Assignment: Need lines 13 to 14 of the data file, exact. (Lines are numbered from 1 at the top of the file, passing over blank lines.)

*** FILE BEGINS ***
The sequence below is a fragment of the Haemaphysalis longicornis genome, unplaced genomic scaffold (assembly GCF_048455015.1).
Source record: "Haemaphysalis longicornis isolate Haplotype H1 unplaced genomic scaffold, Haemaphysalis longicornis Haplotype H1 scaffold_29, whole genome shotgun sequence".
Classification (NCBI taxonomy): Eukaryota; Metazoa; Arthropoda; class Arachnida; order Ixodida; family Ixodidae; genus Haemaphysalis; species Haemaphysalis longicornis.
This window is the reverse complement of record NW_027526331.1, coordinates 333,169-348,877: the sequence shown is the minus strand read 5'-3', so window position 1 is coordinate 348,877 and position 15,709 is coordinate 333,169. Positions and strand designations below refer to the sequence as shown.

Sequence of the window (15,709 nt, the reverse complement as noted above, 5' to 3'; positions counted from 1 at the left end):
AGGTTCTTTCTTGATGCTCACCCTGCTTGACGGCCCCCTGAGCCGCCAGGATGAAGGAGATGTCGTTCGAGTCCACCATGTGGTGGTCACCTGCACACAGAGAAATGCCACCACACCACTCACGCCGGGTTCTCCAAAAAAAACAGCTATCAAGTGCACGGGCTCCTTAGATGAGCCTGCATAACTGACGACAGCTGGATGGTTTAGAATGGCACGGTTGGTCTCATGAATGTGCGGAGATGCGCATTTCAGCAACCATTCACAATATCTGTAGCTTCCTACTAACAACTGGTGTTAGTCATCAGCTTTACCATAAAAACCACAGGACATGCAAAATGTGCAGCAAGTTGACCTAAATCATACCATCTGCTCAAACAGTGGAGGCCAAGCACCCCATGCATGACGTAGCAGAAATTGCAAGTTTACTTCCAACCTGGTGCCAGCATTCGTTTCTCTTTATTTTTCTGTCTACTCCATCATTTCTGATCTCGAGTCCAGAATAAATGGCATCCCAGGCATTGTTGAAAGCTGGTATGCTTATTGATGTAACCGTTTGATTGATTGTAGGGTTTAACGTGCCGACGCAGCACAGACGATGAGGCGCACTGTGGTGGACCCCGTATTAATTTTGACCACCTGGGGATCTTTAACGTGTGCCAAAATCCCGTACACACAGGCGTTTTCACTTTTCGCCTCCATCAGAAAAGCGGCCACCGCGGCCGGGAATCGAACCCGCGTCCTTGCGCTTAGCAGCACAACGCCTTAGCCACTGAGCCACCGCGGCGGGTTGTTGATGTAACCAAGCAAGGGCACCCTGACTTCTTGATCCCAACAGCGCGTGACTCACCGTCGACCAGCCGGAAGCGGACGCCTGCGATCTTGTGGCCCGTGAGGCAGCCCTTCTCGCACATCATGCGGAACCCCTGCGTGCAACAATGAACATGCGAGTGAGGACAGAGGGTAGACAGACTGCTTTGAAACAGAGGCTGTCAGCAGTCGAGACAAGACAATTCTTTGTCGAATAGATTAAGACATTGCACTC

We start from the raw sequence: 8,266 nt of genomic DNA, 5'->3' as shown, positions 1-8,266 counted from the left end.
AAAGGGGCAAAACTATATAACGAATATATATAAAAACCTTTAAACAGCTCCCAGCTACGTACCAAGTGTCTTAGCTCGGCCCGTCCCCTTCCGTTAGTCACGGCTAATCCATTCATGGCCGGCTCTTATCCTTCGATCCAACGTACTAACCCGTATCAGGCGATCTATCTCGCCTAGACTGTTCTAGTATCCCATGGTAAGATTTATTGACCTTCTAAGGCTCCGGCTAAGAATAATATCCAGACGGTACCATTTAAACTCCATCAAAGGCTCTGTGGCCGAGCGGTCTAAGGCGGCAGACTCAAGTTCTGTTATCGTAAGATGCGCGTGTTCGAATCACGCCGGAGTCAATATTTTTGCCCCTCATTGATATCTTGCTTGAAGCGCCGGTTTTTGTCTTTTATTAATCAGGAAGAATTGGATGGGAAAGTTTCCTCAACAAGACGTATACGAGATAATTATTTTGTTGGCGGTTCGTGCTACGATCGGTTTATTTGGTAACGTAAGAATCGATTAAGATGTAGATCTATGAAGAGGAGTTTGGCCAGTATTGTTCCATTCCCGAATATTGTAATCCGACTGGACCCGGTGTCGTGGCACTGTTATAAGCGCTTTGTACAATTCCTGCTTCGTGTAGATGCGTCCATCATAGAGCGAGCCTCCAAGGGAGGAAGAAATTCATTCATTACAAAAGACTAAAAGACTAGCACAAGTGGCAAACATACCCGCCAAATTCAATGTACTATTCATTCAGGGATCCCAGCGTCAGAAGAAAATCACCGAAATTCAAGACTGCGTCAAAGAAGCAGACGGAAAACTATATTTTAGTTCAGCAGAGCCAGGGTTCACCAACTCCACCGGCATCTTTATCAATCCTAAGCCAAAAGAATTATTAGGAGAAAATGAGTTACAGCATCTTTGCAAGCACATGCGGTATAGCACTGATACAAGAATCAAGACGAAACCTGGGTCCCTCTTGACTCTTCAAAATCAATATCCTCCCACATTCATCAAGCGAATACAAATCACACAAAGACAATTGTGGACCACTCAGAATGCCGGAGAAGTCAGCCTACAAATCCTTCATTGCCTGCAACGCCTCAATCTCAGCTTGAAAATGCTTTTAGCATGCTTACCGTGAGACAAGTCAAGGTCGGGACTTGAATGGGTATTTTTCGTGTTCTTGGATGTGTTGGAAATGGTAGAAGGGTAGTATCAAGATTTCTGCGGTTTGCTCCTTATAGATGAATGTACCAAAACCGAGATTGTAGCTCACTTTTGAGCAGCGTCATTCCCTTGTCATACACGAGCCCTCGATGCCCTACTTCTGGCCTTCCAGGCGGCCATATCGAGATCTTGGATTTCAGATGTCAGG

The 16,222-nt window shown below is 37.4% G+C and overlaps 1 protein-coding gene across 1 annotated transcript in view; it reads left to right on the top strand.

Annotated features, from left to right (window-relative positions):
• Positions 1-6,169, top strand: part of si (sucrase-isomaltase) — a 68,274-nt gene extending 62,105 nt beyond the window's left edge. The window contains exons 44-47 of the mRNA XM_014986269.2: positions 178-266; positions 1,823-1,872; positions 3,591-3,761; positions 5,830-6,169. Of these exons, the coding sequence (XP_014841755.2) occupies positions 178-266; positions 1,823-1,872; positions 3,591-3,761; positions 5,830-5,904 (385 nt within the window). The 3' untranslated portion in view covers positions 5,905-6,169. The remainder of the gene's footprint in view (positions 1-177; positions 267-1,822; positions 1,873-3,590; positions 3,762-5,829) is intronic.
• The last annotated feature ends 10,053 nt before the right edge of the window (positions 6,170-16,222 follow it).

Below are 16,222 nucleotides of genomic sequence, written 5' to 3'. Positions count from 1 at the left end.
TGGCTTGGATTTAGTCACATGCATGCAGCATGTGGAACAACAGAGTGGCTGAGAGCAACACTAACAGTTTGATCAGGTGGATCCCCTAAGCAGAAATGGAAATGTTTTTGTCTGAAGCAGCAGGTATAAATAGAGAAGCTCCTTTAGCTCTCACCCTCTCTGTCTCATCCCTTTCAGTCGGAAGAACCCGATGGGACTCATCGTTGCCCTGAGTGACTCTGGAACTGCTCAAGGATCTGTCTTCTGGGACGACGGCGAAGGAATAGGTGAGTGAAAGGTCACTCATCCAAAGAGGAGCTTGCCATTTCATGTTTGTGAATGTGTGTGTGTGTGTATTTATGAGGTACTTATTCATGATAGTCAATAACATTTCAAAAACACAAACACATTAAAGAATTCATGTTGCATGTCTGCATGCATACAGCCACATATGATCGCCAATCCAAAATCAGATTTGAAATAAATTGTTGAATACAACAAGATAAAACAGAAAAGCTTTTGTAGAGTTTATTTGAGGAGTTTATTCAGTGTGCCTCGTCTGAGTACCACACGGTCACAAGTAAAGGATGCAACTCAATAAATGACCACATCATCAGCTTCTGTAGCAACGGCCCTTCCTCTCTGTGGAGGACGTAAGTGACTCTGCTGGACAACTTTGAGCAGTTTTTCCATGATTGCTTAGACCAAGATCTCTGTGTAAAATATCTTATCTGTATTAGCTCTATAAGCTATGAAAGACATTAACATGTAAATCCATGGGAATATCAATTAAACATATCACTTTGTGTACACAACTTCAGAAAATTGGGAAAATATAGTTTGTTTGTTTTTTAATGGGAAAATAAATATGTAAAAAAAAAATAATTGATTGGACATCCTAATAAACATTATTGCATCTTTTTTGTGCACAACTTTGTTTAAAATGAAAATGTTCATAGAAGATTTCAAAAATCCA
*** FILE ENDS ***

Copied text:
Below are 16,222 nucleotides of genomic sequence, written 5' to 3'. Positions count from 1 at the left end.
TGGCTTGGATTTAGTCACATGCATGCAGCATGTGGAACAACAGAGTGGCTGAGAGCAACACTAACAGTTTGATCAGGTGGATCCCCTAAGCAGAAATGGAAATGTTTTTGTCTGAAGCAGCAGGTATAAATAGAGAAGCTCCTTTAGCTCTCACCCTCTCTGTCTCATCCCTTTCAGTCGGAAGAACCCGATGGGACTCATCGTTGCCCTGAGTGACTCTGGAACTGCTCAAGGATCTGTCTTCTGGGACGACGGCGAAGGAATAGGTGAGTGAAAGGTCACTCATCCAAAGAGGAGCTTGCCATTTCATGTTTGTGAATGTGTGTGTGTGTGTATTTATGAGGTACTTATTCATGATAGTCAATAACATTTCAAAAACACAAACACATTAAAGAATTCATGTTGCATGTCTGCATGCATACAGCCACATATGATCGCCAATCCAAAATCAGATTTGAAATAAATTGTTGAATACAACAAGATAAAACAGAAAAGCTTTTGTAGAGTTTATTTGAGGAGTTTATTCAGTGTGCCTCGTCTGAGTACCACACGGTCACAAGTAAAGGATGCAACTCAATAAATGACCACATCATCAGCTTCTGTAGCAACGGCCCTTCCTCTCTGTGGAGGACGTAAGTGACTCTGCTGGACAACTTTGAGCAGTTTTTCCATGATTGCTTAGACCAAGATCTCTGTGTAAAATATCTTATCTGTATTAGCTCTATAAGCTATGAAAGACATTAACATGTAAATCCATGGGAATATCAATTAAACATATCACTTTGTGTACACAACTTCAGAAAATTGGGAAAATATAGTTTGTTTGTTTTTTAATGGGAAAATAAATATGTAAAAAAAAAATAATTGATTGGACATCCTAATAAACATTATTGCATCTTTTTTGTGCACAACTTTGTTTAAAATGAAAATGTTCATAGAAGATTTCAAAAATCCA